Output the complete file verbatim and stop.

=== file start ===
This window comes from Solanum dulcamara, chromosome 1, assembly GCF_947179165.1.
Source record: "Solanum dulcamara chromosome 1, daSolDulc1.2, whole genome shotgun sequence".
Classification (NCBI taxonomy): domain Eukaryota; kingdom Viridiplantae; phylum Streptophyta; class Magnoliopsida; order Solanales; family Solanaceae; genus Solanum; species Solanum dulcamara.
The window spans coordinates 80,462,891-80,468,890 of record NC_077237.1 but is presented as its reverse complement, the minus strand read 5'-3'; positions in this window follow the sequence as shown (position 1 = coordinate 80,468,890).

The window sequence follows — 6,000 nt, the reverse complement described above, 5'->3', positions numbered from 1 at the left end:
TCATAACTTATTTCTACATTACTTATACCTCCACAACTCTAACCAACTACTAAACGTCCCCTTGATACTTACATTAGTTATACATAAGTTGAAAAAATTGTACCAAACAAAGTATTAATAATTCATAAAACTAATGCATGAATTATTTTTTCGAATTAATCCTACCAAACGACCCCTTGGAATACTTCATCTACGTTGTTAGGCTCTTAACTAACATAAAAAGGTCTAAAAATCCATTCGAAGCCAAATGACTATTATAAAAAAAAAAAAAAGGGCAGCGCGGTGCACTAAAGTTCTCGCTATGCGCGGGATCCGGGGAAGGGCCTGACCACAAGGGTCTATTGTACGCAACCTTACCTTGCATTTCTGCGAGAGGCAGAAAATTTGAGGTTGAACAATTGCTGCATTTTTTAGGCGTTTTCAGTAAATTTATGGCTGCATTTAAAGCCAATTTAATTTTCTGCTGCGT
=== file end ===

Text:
This window comes from Solanum dulcamara, chromosome 1, assembly GCF_947179165.1.
Source record: "Solanum dulcamara chromosome 1, daSolDulc1.2, whole genome shotgun sequence".
Classification (NCBI taxonomy): domain Eukaryota; kingdom Viridiplantae; phylum Streptophyta; class Magnoliopsida; order Solanales; family Solanaceae; genus Solanum; species Solanum dulcamara.
The window spans coordinates 80,462,891-80,468,890 of record NC_077237.1 but is presented as its reverse complement, the minus strand read 5'-3'; positions in this window follow the sequence as shown (position 1 = coordinate 80,468,890).

The window sequence follows — 6,000 nt, the reverse complement described above, 5'->3', positions numbered from 1 at the left end:
TCATAACTTATTTCTACATTACTTATACCTCCACAACTCTAACCAACTACTAAACGTCCCCTTGATACTTACATTAGTTATACATAAGTTGAAAAAATTGTACCAAACAAAGTATTAATAATTCATAAAACTAATGCATGAATTATTTTTTCGAATTAATCCTACCAAACGACCCCTTGGAATACTTCATCTACGTTGTTAGGCTCTTAACTAACATAAAAAGGTCTAAAAATCCATTCGAAGCCAAATGACTATTATAAAAAAAAAAAAAAGGGCAGCGCGGTGCACTAAAGTTCTCGCTATGCGCGGGATCCGGGGAAGGGCCTGACCACAAGGGTCTATTGTACGCAACCTTACCTTGCATTTCTGCGAGAGGCAGAAAATTTGAGGTTGAACAATTGCTGCATTTTTTAGGCGTTTTCAGTAAATTTATGGCTGCATTTAAAGCCAATTTAATTTTCTGCTGCGT